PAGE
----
Today, King Charles III has signed into law a ban on the import and export of shark fins – exciting news that puts the UK at the forefront of global shark conservation and represents an important blow to the shark-fin trade.
At the same time, it marks the culmination of eight years campaigning by Bite-Back Shark & Marine Conservation. Since 2015, their No Fin To Declare campaign has exposed the UK's dark and controversial involvement in the shark-fin trade, achieved national broadcast and print media, engaged politicians, enrolled celebrities, prompted petitions and, in the last 12 months, helped steer a private members‘ bill through parliament for Royal Assent.
Graham Buckingham, Campaign director for Bite-Back, said: “This is a huge day for shark conservation and proof that persistence pays off. For the sake of the oceans, we hope this news will encourage other countries to follow the UK's lead and put an end to the devastating, barbaric and needless trade in shark fins.”
The charity is quick to acknowledge the visionary work of Christina Rees MP and Baroness Maggie Jones in Parliament and the House of Lords that has taken this private members bill all the way to the palace.
TV presenter, wildlife expert and patron of Bite-Back, Steve Backshall MBE, said: “This news puts the UK at the vanguard of shark conservation. Huge congratulations to Bite-Back, who have made this its lifetime work, and thank you to everyone who has followed, supported and been involved in this landmark victory for sharks.”
The Shark Trust was also quick to celebrate the historic news. “The Shark Fins Act now enshrines Fins Naturally Attached into UK law,” said Ali Hood, Director of Conservation for the Shark Trust. The Act not only applies to UK fisheries but also prohibits the import and export of detached shark fins, whether loose or in products. And while not an all-out ban on shark fin consumption and trade, Hood says, “this creates a more-challenging environment for would-be traders, simplifying customs checks, and enabling the UK to hold other countries to the same standards to which we hold ourselves.”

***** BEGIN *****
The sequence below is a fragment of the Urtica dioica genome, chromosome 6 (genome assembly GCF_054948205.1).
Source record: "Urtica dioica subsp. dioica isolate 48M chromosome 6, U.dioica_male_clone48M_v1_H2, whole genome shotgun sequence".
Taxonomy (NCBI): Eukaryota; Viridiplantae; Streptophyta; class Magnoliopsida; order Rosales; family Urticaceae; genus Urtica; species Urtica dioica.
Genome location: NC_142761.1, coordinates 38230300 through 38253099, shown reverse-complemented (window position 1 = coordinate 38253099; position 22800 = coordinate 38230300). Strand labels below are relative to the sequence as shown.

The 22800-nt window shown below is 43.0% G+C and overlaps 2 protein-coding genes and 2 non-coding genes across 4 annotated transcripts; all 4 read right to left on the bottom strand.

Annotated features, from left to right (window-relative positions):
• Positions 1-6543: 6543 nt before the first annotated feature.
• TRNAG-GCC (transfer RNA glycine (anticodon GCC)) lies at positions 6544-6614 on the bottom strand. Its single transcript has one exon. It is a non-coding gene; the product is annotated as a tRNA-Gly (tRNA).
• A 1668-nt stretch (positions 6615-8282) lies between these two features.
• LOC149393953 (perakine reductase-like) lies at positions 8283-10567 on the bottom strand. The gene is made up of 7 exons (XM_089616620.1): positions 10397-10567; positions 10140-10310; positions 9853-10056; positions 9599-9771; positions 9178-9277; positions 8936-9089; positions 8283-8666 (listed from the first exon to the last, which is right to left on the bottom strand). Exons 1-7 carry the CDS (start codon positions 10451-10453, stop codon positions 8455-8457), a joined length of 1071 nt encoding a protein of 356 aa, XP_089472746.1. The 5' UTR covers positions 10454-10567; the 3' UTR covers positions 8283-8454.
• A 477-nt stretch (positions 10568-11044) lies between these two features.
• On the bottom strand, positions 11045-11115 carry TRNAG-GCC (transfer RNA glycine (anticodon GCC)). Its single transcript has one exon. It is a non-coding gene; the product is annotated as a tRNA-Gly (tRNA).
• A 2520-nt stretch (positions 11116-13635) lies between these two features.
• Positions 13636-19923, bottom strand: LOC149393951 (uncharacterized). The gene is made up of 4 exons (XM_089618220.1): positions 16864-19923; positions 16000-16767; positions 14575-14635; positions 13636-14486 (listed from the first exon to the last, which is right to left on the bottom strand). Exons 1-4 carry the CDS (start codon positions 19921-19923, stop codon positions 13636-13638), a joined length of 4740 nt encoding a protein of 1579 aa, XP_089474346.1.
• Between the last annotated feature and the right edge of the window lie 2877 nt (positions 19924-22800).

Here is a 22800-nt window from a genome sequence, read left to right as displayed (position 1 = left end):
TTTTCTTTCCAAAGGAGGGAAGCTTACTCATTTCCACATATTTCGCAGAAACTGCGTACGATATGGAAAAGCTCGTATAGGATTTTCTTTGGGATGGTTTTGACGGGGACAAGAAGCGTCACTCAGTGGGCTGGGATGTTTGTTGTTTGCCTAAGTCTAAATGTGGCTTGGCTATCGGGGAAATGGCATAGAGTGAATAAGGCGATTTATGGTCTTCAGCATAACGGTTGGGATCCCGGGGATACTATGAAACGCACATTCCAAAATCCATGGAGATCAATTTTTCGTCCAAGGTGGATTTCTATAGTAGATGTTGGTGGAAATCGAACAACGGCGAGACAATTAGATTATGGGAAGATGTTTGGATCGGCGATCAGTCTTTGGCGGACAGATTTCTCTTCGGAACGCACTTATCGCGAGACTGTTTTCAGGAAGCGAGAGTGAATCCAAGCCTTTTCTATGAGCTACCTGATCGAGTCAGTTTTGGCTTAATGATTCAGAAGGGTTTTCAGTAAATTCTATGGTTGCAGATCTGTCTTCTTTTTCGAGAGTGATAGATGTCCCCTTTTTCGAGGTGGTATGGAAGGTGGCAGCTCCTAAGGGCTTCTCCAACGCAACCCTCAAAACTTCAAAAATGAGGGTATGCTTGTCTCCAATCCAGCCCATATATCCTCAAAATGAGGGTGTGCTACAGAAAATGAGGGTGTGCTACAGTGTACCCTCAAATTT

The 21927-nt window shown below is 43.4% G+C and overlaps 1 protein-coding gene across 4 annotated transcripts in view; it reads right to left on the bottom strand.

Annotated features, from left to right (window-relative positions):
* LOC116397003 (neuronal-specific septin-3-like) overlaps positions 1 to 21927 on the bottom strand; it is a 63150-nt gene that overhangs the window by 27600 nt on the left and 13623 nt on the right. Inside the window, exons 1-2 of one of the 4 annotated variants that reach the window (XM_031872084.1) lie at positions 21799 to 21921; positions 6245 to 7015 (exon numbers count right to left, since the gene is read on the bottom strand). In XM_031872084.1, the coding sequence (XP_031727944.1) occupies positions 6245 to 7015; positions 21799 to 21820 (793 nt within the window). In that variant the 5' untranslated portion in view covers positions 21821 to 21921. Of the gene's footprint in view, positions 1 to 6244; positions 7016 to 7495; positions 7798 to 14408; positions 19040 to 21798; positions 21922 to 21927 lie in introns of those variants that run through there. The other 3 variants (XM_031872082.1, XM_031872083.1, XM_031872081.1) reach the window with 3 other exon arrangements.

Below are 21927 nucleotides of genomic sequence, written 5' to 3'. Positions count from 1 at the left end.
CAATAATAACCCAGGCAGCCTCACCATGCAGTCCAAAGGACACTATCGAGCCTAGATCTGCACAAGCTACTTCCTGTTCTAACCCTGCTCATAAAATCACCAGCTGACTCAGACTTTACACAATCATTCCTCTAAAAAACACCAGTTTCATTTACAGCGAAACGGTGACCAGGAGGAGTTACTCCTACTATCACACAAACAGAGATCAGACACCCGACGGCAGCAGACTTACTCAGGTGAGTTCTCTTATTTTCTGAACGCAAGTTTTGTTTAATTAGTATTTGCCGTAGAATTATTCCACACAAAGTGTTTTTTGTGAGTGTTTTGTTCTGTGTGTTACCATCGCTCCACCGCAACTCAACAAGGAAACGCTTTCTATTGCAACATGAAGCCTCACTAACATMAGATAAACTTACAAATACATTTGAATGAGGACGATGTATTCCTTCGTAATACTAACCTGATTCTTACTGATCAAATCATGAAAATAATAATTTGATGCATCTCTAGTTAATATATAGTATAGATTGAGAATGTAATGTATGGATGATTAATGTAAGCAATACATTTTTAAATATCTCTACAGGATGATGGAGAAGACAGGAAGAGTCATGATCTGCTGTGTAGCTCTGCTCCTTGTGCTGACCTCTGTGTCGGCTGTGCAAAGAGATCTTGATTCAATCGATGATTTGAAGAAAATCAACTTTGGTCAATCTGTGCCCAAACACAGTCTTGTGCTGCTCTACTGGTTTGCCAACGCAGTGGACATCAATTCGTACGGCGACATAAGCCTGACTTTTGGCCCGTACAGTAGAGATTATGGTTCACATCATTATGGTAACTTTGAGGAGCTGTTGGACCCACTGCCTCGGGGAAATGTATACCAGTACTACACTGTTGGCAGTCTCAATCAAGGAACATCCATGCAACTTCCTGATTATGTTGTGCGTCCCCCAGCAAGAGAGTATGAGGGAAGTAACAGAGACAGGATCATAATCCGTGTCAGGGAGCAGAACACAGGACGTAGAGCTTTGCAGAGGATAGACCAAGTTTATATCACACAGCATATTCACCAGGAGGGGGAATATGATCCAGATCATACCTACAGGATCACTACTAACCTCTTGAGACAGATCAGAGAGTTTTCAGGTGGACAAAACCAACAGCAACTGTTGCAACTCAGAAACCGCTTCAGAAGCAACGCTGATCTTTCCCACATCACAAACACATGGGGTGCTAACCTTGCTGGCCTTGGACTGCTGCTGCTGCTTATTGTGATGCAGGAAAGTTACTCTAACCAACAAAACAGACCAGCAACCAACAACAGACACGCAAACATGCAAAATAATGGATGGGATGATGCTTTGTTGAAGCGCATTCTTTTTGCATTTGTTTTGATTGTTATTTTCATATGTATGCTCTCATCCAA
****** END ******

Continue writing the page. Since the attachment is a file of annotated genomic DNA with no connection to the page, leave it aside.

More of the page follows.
Christina Rees, MP for Neath and Port Talbot added, “It has been a great privilege to take this hugely important Act through the House of Commons, and I am delighted to see it receive Royal Assent.”
Rees continued saying, “I want to put on record my thanks to campaigners in the marine conservation charities, including Bite-Back, The Shark Trust, and Shark Guardian, who have worked tirelessly to highlight the need to establish a law. My thanks also go to Baroness Jones of Whitchurch, for all her hard work in ensuring the Act’s orderly passage through the Lords.”
“I’m pleased to have played a small part in bringing an end to this cruel and wasteful practice,” said Baroness Jones of Whitchurch, “but the real thanks should go to the shark and marine conservation charities who did so much to highlight the need for a ban.”